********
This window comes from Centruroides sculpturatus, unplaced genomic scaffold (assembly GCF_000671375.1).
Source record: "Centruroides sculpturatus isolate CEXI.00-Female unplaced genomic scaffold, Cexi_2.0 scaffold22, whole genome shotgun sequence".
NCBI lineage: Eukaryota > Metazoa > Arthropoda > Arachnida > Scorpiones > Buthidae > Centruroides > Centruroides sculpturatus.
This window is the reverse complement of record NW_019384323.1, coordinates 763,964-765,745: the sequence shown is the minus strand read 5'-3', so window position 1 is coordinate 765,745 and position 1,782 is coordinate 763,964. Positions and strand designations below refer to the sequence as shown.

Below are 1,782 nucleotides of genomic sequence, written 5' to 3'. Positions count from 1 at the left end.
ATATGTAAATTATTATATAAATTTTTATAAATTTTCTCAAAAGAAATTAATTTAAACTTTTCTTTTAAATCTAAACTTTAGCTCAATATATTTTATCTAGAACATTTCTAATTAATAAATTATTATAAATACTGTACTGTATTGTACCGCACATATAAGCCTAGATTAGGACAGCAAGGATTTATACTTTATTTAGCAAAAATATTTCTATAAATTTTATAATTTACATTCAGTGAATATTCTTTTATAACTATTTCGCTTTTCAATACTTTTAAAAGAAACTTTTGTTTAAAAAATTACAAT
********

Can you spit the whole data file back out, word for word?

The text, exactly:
This window comes from Centruroides sculpturatus, unplaced genomic scaffold (assembly GCF_000671375.1).
Source record: "Centruroides sculpturatus isolate CEXI.00-Female unplaced genomic scaffold, Cexi_2.0 scaffold22, whole genome shotgun sequence".
NCBI lineage: Eukaryota > Metazoa > Arthropoda > Arachnida > Scorpiones > Buthidae > Centruroides > Centruroides sculpturatus.
This window is the reverse complement of record NW_019384323.1, coordinates 763,964-765,745: the sequence shown is the minus strand read 5'-3', so window position 1 is coordinate 765,745 and position 1,782 is coordinate 763,964. Positions and strand designations below refer to the sequence as shown.

Below are 1,782 nucleotides of genomic sequence, written 5' to 3'. Positions count from 1 at the left end.
ATATGTAAATTATTATATAAATTTTTATAAATTTTCTCAAAAGAAATTAATTTAAACTTTTCTTTTAAATCTAAACTTTAGCTCAATATATTTTATCTAGAACATTTCTAATTAATAAATTATTATAAATACTGTACTGTATTGTACCGCACATATAAGCCTAGATTAGGACAGCAAGGATTTATACTTTATTTAGCAAAAATATTTCTATAAATTTTATAATTTACATTCAGTGAATATTCTTTTATAACTATTTCGCTTTTCAATACTTTTAAAAGAAACTTTTGTTTAAAAAATTACAAT